The Red Texas Grapefruit vs. the White Grapefruit

By: Pittman & Davis | On: | Category: Fruit Information Grower Insights
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Image by ladybugbkt via Flickr

The modern grapefruit is available in three popular varieties: the white, the pink and the red. In this article we are going focus on the nutritional differences between these three varieties in an attempt to determine which is the healthiest. Fortunately, each grapefruit has an interesting tale to tell, so it shouldn't be too tedious.

The very first grapefruit crop was cultivated in the 17th century on the island of Jamaica. It was a cross between the Indonesian Pomelo and the native Jamaican orange. At the time, all grapefruits were white grapefruits that had a light yellowish rind and interior flesh. But in time a series of mutations led to a popular variation, the pink grapefruit.

Though we do not know exactly when the pink grapefruit arrived on the scene, we do know that when the first crops were planted in South Texas in 1893, they included both varieties. Though the grapefruit was still regarded as little more than an exotic novelty, another natural accident would alter the future of the grapefruit forever.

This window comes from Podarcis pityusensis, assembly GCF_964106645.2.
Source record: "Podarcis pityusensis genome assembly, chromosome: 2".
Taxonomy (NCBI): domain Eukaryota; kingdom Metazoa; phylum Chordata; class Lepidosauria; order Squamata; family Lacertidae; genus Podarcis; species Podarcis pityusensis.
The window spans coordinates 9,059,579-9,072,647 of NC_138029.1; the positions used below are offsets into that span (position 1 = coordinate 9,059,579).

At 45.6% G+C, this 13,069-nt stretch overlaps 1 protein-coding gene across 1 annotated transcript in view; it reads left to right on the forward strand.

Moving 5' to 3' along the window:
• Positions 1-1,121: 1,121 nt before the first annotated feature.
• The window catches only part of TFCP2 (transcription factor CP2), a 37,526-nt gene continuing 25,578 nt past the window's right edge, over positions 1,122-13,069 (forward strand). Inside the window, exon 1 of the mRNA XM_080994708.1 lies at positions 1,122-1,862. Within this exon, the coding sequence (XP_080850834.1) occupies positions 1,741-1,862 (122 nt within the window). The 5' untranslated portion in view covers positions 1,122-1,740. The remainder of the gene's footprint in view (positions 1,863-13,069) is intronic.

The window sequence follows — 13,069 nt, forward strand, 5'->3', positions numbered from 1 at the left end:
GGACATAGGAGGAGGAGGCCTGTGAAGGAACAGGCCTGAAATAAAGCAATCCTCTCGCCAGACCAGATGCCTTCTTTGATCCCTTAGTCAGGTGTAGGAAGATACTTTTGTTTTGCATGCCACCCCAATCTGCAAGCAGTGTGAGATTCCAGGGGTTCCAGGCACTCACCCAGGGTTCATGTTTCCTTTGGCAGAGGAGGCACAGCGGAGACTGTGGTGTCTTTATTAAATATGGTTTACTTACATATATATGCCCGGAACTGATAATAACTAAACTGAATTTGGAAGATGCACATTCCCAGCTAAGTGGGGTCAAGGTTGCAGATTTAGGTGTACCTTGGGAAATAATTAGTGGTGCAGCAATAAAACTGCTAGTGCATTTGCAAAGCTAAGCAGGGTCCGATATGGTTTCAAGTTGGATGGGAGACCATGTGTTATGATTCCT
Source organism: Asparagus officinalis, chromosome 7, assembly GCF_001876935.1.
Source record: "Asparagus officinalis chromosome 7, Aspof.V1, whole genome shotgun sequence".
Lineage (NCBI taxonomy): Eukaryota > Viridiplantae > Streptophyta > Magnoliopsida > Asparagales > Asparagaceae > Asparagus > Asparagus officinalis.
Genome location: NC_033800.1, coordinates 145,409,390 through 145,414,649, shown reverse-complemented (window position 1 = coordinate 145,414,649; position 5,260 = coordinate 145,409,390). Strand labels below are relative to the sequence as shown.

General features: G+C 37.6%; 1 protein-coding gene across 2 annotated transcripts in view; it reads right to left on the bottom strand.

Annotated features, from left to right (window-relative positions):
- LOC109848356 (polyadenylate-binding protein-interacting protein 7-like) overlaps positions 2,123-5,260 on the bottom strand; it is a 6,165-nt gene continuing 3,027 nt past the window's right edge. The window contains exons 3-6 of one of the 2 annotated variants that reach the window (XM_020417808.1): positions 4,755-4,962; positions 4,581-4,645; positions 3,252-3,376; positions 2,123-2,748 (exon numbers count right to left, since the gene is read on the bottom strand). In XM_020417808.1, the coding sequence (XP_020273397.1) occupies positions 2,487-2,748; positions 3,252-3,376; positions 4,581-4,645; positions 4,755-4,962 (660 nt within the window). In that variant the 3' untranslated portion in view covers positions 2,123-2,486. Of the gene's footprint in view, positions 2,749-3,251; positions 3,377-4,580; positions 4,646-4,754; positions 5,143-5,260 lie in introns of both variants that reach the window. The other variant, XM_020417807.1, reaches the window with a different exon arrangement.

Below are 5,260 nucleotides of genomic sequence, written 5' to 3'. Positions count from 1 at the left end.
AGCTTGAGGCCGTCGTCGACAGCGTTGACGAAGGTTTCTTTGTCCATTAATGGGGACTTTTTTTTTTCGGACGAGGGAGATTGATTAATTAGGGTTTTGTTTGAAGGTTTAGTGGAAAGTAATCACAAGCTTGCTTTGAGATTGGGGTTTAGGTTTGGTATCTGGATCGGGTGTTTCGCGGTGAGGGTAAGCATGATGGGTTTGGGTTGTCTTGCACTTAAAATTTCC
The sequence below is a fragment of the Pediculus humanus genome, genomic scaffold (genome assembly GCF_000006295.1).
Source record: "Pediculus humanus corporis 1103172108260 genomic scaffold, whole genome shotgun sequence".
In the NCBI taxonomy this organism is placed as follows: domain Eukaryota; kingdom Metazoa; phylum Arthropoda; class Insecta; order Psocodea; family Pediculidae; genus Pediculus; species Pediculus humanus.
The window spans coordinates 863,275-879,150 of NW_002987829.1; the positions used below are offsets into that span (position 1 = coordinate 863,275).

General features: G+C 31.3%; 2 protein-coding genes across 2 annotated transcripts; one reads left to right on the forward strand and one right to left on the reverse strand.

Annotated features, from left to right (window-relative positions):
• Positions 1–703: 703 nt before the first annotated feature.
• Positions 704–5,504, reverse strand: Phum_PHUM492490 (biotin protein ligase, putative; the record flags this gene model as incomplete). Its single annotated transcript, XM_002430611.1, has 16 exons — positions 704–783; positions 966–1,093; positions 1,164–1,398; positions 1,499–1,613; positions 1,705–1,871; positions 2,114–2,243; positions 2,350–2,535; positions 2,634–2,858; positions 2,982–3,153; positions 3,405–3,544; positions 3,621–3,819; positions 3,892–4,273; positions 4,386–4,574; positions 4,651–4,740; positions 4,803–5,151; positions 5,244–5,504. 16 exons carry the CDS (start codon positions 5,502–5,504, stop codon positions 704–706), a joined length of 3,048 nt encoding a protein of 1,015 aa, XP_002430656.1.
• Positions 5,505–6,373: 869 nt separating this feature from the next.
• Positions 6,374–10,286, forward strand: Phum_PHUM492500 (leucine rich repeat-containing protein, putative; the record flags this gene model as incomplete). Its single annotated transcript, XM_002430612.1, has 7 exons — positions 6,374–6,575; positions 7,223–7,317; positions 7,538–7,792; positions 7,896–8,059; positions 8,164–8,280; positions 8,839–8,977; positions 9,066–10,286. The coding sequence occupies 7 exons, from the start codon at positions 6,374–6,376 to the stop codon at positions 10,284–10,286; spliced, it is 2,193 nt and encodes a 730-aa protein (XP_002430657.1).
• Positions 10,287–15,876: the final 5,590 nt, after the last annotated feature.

Fortunately, this accident is well documented. It occurred on a grapefruit orchard in South Texas in 1929. While the workers were busy picking the new crop, one of them noticed that a certain pink grapefruit tree was bearing red grapefruit. Again, the natural accident was a simple mutation that resulted in the popular Texas grapefruit.

The Texas grapefruit was later named the “Ruby” and in time the state would come to embrace the fruit as its own. In fact, by the early 1960's, Texas had grown so fond of the “Ruby” that they banned both the pink and red varieties of grapefruit. They would soon rival Florida for grapefruit production in the United States.

Though they are simple mutations, the pink and red varieties have different nutritional benefits than the standard white grapefruit. With regard to calories, fat, sodium, carbs and cholesterol, the fruits are virtually identical and have similar benefits to oranges and other citrus fruits. But there are a few key differences that we will now discuss.

The red Texas grapefruit and the pink variety are both an excellent source of vitamin A, while the white grapefruit is not. Now, we don't know why a simple mutation would result in different levels of nutrition for the pink/red and whites varieties, but it is a fact.

What does Vitamin A do? Vitamin A, also known as retinol, helps your eyes adjust to the light and keeps your skin moist and prevents excessive drying. That is why it is a common ingredient in over the counter skin moisturizers. The red Texas grapefruit and the pink variety contain twenty-eight times as much vitamin A as the white grapefruit.

We also know that Vitamin A works as a powerful antioxidant, which means that it helps fight off harmful free radicals that can damage healthy cells. Though the research is far from irrefutable, many medical professionals believe that antioxidants can lower the risk of certain kinds of cancer and may even slow the aging process.

In the end, the red Texas grapefruit and the pink variety certainly seem to provide more nutritional benefits than the standard white. Perhaps that is why most grapefruit juices today are made from pink and red grapefruits rather than the white.

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